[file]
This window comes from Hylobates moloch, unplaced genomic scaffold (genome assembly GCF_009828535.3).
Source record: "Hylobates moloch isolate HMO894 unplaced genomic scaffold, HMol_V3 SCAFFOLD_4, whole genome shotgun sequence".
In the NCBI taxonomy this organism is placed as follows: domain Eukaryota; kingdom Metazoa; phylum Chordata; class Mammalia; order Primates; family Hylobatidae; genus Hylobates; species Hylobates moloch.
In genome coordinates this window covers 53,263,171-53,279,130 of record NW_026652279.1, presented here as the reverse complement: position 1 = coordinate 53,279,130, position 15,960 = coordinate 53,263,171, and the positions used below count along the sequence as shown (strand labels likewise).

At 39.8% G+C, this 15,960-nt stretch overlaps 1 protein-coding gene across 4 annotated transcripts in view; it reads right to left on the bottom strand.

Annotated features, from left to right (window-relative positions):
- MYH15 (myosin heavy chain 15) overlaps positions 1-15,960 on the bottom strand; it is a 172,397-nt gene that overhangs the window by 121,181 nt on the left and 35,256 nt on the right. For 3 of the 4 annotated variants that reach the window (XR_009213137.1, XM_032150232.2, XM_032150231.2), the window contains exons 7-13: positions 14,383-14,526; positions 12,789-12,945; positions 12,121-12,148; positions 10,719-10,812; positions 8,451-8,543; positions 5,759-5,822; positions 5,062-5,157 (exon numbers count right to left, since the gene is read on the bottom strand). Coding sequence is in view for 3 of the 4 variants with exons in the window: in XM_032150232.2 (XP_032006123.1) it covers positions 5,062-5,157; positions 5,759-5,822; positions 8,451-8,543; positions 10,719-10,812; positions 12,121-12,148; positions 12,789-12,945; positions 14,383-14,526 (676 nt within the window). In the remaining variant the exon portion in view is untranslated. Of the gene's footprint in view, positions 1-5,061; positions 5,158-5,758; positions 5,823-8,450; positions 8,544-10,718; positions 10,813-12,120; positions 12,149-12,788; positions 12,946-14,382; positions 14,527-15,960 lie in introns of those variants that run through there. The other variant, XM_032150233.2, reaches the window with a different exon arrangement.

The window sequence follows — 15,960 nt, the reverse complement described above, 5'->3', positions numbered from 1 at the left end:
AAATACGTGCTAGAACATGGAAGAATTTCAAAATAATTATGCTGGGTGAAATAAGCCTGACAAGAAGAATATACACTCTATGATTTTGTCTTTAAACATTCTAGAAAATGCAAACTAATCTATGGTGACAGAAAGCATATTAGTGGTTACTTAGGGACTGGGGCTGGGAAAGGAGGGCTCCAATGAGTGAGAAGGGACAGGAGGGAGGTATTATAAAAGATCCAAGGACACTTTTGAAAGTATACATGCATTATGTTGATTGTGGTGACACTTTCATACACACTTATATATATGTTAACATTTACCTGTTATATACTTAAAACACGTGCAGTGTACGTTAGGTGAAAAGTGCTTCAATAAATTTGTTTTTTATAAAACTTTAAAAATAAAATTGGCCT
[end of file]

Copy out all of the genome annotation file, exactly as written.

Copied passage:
This window comes from Hylobates moloch, unplaced genomic scaffold (genome assembly GCF_009828535.3).
Source record: "Hylobates moloch isolate HMO894 unplaced genomic scaffold, HMol_V3 SCAFFOLD_4, whole genome shotgun sequence".
In the NCBI taxonomy this organism is placed as follows: domain Eukaryota; kingdom Metazoa; phylum Chordata; class Mammalia; order Primates; family Hylobatidae; genus Hylobates; species Hylobates moloch.
In genome coordinates this window covers 53,263,171-53,279,130 of record NW_026652279.1, presented here as the reverse complement: position 1 = coordinate 53,279,130, position 15,960 = coordinate 53,263,171, and the positions used below count along the sequence as shown (strand labels likewise).

At 39.8% G+C, this 15,960-nt stretch overlaps 1 protein-coding gene across 4 annotated transcripts in view; it reads right to left on the bottom strand.

Annotated features, from left to right (window-relative positions):
- MYH15 (myosin heavy chain 15) overlaps positions 1-15,960 on the bottom strand; it is a 172,397-nt gene that overhangs the window by 121,181 nt on the left and 35,256 nt on the right. For 3 of the 4 annotated variants that reach the window (XR_009213137.1, XM_032150232.2, XM_032150231.2), the window contains exons 7-13: positions 14,383-14,526; positions 12,789-12,945; positions 12,121-12,148; positions 10,719-10,812; positions 8,451-8,543; positions 5,759-5,822; positions 5,062-5,157 (exon numbers count right to left, since the gene is read on the bottom strand). Coding sequence is in view for 3 of the 4 variants with exons in the window: in XM_032150232.2 (XP_032006123.1) it covers positions 5,062-5,157; positions 5,759-5,822; positions 8,451-8,543; positions 10,719-10,812; positions 12,121-12,148; positions 12,789-12,945; positions 14,383-14,526 (676 nt within the window). In the remaining variant the exon portion in view is untranslated. Of the gene's footprint in view, positions 1-5,061; positions 5,158-5,758; positions 5,823-8,450; positions 8,544-10,718; positions 10,813-12,120; positions 12,149-12,788; positions 12,946-14,382; positions 14,527-15,960 lie in introns of those variants that run through there. The other variant, XM_032150233.2, reaches the window with a different exon arrangement.

The window sequence follows — 15,960 nt, the reverse complement described above, 5'->3', positions numbered from 1 at the left end:
AAATACGTGCTAGAACATGGAAGAATTTCAAAATAATTATGCTGGGTGAAATAAGCCTGACAAGAAGAATATACACTCTATGATTTTGTCTTTAAACATTCTAGAAAATGCAAACTAATCTATGGTGACAGAAAGCATATTAGTGGTTACTTAGGGACTGGGGCTGGGAAAGGAGGGCTCCAATGAGTGAGAAGGGACAGGAGGGAGGTATTATAAAAGATCCAAGGACACTTTTGAAAGTATACATGCATTATGTTGATTGTGGTGACACTTTCATACACACTTATATATATGTTAACATTTACCTGTTATATACTTAAAACACGTGCAGTGTACGTTAGGTGAAAAGTGCTTCAATAAATTTGTTTTTTATAAAACTTTAAAAATAAAATTGGCCT